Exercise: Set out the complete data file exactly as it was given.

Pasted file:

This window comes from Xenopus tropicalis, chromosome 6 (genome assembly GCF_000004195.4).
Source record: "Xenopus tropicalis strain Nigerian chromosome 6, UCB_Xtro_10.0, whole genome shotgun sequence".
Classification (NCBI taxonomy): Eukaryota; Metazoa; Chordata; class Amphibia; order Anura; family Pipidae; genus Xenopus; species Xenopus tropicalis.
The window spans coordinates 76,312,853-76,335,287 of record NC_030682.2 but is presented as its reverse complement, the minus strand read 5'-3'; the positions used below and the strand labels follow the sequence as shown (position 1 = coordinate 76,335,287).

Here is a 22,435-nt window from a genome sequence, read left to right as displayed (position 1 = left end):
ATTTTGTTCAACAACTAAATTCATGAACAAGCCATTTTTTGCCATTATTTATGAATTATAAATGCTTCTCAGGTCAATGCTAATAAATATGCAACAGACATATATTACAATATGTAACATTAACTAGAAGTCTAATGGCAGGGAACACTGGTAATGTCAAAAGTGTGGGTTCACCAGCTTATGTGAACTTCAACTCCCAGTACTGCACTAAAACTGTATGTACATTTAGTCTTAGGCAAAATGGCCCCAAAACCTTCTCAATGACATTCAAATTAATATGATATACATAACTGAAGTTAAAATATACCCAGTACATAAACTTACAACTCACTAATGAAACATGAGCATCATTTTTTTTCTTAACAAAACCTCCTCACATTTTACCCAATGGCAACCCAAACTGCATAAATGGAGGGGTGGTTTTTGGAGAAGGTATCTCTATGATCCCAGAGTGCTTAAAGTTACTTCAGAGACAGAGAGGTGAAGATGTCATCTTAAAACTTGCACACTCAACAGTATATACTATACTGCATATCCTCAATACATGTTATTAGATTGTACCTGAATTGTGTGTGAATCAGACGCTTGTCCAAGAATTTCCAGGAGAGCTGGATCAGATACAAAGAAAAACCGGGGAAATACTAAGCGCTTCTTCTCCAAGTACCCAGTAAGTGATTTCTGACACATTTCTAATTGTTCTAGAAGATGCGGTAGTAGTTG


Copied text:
This window comes from Xenopus tropicalis, chromosome 6 (genome assembly GCF_000004195.4).
Source record: "Xenopus tropicalis strain Nigerian chromosome 6, UCB_Xtro_10.0, whole genome shotgun sequence".
Classification (NCBI taxonomy): Eukaryota; Metazoa; Chordata; class Amphibia; order Anura; family Pipidae; genus Xenopus; species Xenopus tropicalis.
The window spans coordinates 76,312,853-76,335,287 of record NC_030682.2 but is presented as its reverse complement, the minus strand read 5'-3'; the positions used below and the strand labels follow the sequence as shown (position 1 = coordinate 76,335,287).

Here is a 22,435-nt window from a genome sequence, read left to right as displayed (position 1 = left end):
ATTTTGTTCAACAACTAAATTCATGAACAAGCCATTTTTTGCCATTATTTATGAATTATAAATGCTTCTCAGGTCAATGCTAATAAATATGCAACAGACATATATTACAATATGTAACATTAACTAGAAGTCTAATGGCAGGGAACACTGGTAATGTCAAAAGTGTGGGTTCACCAGCTTATGTGAACTTCAACTCCCAGTACTGCACTAAAACTGTATGTACATTTAGTCTTAGGCAAAATGGCCCCAAAACCTTCTCAATGACATTCAAATTAATATGATATACATAACTGAAGTTAAAATATACCCAGTACATAAACTTACAACTCACTAATGAAACATGAGCATCATTTTTTTTCTTAACAAAACCTCCTCACATTTTACCCAATGGCAACCCAAACTGCATAAATGGAGGGGTGGTTTTTGGAGAAGGTATCTCTATGATCCCAGAGTGCTTAAAGTTACTTCAGAGACAGAGAGGTGAAGATGTCATCTTAAAACTTGCACACTCAACAGTATATACTATACTGCATATCCTCAATACATGTTATTAGATTGTACCTGAATTGTGTGTGAATCAGACGCTTGTCCAAGAATTTCCAGGAGAGCTGGATCAGATACAAAGAAAAACCGGGGAAATACTAAGCGCTTCTTCTCCAAGTACCCAGTAAGTGATTTCTGACACATTTCTAATTGTTCTAGAAGATGCGGTAGTAGTTG